Say you could wave your hand and eliminate the of the guilds(unions) (all existing contracts/obligations) and hire everyone piecemeal. It would all be Work For Hire. As the head of the studio, you'd want the best actors, technicians and creative staff. No problem, you'd get your studio off the ground just fine. People show up, get their pay, do their work, and go home. Then, out of the 30 TV projects you've made, five do poorly. You close those projects, and fire that staff. And 5 projects do extremely well, and you get an order for more. You've asked for more money for these extra episodes, and you've got it. But your staff has heard of this extra money, and they've all threatened to quit unless you pay them more. Do you fire everyone who asks for more money and replace them with someone else? Wait, you've just fired the folks on the shows that failed, they need jobs, what about them? No, you want to keep what works and still make some money, so you give everyone raises and away you go.

Well, with movies and TV going to DVD, the profits from those internet/DVD sales are like the increase in money that the studio sees but the staff doesn't. And they want a raise. Thanks to the power of collective bargaining, they all have the opportunity to strike.

Disclaimer: I'm clueless as to the actual structure and ramification of the creative guilds, but I am married to creative genius who does get paid by royalty check. And if you're interested in Hollywood, Epstein's book (ISBN:0812973828) is a very good place to start.

December 08 2007 at 12:05 PM Report abuse rate up rate down Reply
1 reply to Walt's comment

NIce points!

December 08 2007 at 2:06 PM Report abuse rate up rate down Reply

"Which leads me to this fascination with residuals. What is so horrible with getting a fixed wage for the work done. That's the normal procedure for most people with normal jobs."

Writing isn't a normal job. Most normal jobs don't require you to work for months or even years with no pay before getting someone to pay for your work. Very few people would suggest that Stephen King should be paid a fixed salary for his work, or that songwriters should not get royalties for the songs they write.

"Why should the writers get residuals, but not set decoraters, make-up people, costume, sund technicians etc.?"

Crews do get residuals, at least if they are union crews. Granted it's probably less, since there often are more of them splitting up their share of the residuals, but they do get them.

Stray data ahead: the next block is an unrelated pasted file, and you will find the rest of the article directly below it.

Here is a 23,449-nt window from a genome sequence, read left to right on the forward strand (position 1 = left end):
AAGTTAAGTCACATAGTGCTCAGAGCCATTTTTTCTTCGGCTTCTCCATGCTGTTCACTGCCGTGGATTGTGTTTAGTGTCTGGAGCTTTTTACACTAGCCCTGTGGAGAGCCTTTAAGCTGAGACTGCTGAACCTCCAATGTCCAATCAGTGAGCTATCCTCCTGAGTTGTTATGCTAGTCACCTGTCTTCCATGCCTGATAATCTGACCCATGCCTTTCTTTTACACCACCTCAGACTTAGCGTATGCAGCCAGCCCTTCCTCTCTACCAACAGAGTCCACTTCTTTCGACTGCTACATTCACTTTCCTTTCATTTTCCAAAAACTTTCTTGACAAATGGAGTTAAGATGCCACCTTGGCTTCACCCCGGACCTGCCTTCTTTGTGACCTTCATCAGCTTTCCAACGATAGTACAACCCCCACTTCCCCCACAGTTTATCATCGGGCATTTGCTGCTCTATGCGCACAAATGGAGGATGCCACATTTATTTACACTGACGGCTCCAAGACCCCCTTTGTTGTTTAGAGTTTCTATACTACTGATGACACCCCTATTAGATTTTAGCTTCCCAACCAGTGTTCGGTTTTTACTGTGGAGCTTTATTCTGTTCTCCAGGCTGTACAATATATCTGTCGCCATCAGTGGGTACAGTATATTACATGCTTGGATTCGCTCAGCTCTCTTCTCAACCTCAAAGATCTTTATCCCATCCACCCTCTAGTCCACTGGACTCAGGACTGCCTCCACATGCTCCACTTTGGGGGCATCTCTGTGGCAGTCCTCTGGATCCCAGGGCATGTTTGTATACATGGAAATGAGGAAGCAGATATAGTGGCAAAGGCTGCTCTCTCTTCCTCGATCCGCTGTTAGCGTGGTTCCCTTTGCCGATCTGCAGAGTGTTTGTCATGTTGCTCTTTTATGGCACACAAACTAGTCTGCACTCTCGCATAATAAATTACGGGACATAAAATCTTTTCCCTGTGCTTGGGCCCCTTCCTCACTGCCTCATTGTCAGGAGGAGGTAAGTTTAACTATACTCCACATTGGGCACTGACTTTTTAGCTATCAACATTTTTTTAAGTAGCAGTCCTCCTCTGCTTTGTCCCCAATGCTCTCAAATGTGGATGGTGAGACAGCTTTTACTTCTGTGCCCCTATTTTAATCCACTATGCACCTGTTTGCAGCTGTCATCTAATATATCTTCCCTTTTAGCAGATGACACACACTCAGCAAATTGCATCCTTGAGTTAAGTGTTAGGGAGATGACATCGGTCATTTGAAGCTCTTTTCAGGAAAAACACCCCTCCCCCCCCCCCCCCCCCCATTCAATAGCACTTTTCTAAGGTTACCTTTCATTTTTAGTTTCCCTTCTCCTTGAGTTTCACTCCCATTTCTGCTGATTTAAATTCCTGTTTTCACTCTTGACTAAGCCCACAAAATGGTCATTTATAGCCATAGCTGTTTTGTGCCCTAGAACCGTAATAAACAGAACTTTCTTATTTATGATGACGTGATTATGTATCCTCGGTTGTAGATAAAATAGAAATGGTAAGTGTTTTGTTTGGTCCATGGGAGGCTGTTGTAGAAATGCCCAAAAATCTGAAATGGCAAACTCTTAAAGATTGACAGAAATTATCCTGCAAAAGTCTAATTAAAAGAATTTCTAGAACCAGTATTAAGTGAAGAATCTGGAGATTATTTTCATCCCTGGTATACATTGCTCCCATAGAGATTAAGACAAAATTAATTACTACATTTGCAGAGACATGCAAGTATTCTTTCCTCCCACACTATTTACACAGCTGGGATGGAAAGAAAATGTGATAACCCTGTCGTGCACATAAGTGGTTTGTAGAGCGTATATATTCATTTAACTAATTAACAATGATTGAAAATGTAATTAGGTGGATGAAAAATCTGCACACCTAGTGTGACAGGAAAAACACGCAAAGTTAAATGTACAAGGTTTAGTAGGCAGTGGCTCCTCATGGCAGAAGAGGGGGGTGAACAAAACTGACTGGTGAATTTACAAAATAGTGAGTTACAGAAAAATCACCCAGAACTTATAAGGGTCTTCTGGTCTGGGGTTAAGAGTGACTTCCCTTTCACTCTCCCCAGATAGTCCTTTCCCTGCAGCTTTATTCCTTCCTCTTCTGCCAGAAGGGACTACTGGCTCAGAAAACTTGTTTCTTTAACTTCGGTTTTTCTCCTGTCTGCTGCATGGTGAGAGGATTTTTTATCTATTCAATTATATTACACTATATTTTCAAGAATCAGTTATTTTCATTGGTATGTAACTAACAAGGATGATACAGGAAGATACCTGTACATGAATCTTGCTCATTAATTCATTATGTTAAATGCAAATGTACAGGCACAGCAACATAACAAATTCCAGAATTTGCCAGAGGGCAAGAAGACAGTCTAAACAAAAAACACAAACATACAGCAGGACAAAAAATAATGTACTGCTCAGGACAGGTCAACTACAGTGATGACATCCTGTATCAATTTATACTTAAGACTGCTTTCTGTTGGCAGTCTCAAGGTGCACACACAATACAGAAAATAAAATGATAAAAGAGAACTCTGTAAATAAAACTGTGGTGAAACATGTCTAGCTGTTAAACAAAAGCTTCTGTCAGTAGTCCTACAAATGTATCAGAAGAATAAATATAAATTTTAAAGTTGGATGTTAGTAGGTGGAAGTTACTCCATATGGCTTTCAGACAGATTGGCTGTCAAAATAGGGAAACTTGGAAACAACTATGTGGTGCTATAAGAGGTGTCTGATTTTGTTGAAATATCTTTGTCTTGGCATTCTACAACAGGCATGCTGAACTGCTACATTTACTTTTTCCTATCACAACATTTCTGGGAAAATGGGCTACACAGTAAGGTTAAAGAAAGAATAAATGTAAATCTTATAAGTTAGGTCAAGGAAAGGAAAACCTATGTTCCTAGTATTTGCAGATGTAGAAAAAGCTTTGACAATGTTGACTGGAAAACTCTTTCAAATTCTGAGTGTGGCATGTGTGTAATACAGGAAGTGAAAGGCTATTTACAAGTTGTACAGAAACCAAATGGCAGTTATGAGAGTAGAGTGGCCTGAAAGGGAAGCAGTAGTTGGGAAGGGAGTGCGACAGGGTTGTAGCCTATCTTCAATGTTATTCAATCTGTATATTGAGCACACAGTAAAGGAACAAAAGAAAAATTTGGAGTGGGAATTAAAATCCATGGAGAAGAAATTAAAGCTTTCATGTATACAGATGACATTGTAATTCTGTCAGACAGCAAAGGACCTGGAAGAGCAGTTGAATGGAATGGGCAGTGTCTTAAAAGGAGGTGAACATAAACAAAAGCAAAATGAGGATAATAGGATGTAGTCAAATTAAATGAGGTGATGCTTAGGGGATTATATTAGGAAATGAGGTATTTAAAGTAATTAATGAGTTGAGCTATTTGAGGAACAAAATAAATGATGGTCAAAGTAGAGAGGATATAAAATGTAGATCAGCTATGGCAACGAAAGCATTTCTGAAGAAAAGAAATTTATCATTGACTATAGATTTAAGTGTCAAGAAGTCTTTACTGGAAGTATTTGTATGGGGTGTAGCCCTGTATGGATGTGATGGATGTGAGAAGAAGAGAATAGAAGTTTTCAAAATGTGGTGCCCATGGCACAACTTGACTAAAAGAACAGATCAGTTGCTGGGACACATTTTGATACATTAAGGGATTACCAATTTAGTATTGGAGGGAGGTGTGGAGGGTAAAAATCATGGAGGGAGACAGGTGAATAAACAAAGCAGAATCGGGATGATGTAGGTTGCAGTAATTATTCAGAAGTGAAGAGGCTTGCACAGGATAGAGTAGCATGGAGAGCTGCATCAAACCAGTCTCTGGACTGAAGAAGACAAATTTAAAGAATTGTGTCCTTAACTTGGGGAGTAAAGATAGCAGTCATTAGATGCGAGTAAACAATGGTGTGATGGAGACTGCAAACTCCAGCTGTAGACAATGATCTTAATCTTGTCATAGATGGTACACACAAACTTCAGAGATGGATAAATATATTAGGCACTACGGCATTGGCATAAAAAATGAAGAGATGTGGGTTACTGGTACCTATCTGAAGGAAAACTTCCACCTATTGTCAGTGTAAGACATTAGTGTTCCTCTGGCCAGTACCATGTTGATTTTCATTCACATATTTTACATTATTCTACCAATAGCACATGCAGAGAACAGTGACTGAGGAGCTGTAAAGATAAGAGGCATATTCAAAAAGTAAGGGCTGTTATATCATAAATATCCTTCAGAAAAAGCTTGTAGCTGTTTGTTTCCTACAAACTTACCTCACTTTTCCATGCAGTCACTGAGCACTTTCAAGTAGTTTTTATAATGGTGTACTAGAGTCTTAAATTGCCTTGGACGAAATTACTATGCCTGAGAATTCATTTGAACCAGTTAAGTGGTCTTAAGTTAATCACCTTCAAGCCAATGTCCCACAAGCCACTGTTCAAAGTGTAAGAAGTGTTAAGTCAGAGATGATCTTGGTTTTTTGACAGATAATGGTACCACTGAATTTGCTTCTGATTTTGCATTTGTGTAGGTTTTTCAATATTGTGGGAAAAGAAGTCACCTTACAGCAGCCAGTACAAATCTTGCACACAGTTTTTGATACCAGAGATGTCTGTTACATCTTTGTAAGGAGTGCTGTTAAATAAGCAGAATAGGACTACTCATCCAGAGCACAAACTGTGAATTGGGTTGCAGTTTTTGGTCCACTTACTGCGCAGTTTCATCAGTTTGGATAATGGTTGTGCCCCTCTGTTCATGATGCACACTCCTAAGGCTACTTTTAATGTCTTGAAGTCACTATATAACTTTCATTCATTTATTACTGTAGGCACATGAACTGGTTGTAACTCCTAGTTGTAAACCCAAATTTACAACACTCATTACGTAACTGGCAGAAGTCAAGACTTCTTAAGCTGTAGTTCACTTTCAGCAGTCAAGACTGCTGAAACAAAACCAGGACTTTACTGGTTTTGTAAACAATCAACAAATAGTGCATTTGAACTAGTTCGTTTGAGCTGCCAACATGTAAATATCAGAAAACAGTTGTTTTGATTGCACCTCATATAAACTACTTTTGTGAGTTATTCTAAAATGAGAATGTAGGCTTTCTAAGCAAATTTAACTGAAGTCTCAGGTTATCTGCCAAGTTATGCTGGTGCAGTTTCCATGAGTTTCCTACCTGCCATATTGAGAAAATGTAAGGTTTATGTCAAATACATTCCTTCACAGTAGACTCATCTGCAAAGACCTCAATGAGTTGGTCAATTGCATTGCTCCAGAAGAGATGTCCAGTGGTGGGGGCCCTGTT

December 08 2007 at 11:31 AM Report abuse rate up rate down Reply

The point isn't how much the writers make it is about how they are paid in the changing distribution environment. They are the creative people who outline the look of a show that determines what the costume, set design etc. and actors do and say. If a musician writes a song they get paid if it is on itunes, a cd or the radio along with the music producers. That is because they are the creative talent behind the song. The same should be true for the writers. The distribution of their material is in a great deal of flux right now. This is the time that they should stand and fight for the revenue being generated by DVDs, streaming internet from the networks and other outlets. They ARE the shows that we watch. It is their witty quips, emotional scenes, shocking reveals, creative twists etc. that hook us. What would Lost be if we just watched a group of people walking around on an island?

They should share in the newly developed revenue streams with the networks.

December 08 2007 at 9:21 AM Report abuse rate up rate down Reply

There's plenty of alternatives to TV, like video podcasts, video games, Blu-ray Discs, and even going outside!

December 08 2007 at 8:29 AM Report abuse rate up rate down Reply

CNBC reported the average pay of a working WGA writer is $204k a year and apparently the latest offer ups that to $230k.

The WGA have stated how its misleading though as it only takes into account the WGA members who worked in a year and apparently half the members dont work in a year which makes the median pay $5k. Although I think personally this is misleading personally as I dont think including people who dont work in a year is really fair.

December 08 2007 at 7:41 AM Report abuse rate up rate down Reply

First I don't necessarily see myself as a AMPTP supporter. In fact I would call it a fair deal no matter what the final result would be.

Some people are upset that studios make a lot of money from popular shows, but you have to remember that they also produce a lot of not so popular shows, and sink money into pilots that never gets picked up. If it is true that shows doesn't really pay off until they get into syndication, then it is a big gamble for the studios, and the money from syndication helps finance new shows, some of which that will be a loss for thee studio. Are they greedy, most likely, but that doesn't really change anything. The studio puts in a lot of money into shows, writers and actors and other personnal puts in their time and expertice. When you put in your time, you normally gets paid (relatively) right away, but someone that puts in money could never recouperate and can go bust.

Which leads me to this fascination with residuals. What is so horrible with getting a fixed wage for the work done. That's the normal procedure for most people with normal jobs. Why should the writers get residuals, but not set decoraters, make-up people, costume, sund technicians etc.? What makes writers special? If you have uneven flow of money coming in, then the normal thing would be to save money in good time to use in bad times, or some sort of insurance, or alternative jobs (which many in Hollywood already seems to have) or loans. Wouldn't residuals also mostly benefit already successful writers (and actors etc.)? Not that it is necessarily anything wrong with that.

December 08 2007 at 6:36 AM Report abuse rate up rate down Reply